Today members of the Senate voted unanimously not to concur on a bill that would modify teacher licensure requirements, after House members voted unanimously in favor of approval just yesterday. Senate Bill 219, sponsored by Sen. Tom McInnis (R-Richmond), would provide much-needed help to counties that continue to struggle with teacher shortages by allowing proven educators to fill teacher vacancies while pursuing their continuing professional licenses (CPL). The bill would create a new “limited teaching license” for individuals who were issued an initial professional license (IPL), but do not meet the criteria for a continuing professional license (CPL), as well as a “transitional license” (TL), which can be issued to an out-of-state applicant while the applicant pursues his or her CPL. Both of these new licensure options would expire for applicants after three years and would not be renewable.
As budget negotiations between the House and Senate continue, House lawmakers focused this week on pushing forward certain time-sensitive bills, including a bill that would merge the Transforming Principal Preparation and Principals Fellows programs. As requested by the North Carolina Association of School Administrators (NCASA), the language concerning the merger of the two principal preparation programs replaced language originally contained in Senate Bill 227 regarding broadening charter school sibling priority. The goal of the merger of the two programs is to streamline oversight and administration of existing principal preparation programs, while generating more funds for applicants seeking forgivable loans to become effective principals.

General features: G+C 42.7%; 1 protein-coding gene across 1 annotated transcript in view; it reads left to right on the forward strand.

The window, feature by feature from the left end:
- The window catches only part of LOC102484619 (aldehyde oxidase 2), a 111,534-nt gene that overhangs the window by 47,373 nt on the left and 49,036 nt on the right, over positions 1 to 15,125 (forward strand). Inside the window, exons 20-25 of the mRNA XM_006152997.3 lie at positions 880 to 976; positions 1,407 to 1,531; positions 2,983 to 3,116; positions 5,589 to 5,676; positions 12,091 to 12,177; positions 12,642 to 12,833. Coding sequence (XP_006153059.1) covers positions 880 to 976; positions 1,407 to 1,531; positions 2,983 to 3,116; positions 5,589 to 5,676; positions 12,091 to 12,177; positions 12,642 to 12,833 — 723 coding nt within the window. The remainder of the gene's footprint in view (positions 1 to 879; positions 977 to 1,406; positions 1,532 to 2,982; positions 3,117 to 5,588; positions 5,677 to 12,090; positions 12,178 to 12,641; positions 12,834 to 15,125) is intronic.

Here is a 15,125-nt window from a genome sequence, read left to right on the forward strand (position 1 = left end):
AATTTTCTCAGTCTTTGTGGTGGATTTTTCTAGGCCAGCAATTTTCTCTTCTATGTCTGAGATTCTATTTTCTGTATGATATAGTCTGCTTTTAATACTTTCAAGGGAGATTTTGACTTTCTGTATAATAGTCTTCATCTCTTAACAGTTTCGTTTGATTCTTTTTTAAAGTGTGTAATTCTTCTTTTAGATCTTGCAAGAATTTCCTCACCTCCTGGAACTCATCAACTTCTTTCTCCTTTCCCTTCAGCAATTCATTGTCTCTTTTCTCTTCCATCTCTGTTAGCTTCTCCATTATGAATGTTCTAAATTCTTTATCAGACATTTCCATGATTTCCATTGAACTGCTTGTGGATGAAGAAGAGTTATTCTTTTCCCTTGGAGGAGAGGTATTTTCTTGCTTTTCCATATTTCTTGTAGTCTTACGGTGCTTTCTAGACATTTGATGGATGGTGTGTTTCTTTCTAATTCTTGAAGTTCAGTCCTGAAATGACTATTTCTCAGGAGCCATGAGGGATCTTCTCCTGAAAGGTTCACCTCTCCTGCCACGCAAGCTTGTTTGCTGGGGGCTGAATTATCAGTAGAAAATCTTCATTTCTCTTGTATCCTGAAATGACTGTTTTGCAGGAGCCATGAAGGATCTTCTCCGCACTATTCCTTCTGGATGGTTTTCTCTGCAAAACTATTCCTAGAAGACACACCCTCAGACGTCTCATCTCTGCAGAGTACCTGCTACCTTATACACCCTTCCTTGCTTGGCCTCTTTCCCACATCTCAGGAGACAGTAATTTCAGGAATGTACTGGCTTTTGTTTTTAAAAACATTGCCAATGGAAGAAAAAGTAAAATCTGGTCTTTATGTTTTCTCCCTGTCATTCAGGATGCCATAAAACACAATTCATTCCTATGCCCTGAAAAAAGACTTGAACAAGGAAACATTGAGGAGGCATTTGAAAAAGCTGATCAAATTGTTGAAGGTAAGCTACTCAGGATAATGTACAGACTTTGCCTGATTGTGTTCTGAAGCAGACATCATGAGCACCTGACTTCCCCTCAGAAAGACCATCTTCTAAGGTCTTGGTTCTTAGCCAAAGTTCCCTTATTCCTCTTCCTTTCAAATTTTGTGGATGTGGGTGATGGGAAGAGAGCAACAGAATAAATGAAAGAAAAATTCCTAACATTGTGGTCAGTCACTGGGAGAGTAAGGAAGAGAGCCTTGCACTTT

Unbeknownst to most local education agencies (LEAs), the State Archives of North Carolina issued a new General Records Schedule for Local Government Agencies on March 1, 2019, creating new legal requirements for the retention and disposal of governmental records. The provisions in the new General Records Schedule supersedes the majority of regulations in the 1999 LEA retention schedule, except those under Standard 7, which covers Program Operational Records. While State Archives has not provided formal notice to school districts of the changes in the records retention schedule, LEA employees are expected to comply with all applicable regulations in the 106-page document. Further, until the local agency formally approves of the new General Records Schedule, employees are expected not to dispose of any public records, and violators could be found guilty of a Class 3 Misdemeanor, according to statute.
As House and Senate budget writers began negotiating differences in their spending plans this week, the Senate Education/Higher Education Committee met on Wednesday to debate and move forward several education policy bills, including two public school measures previously approved by the House.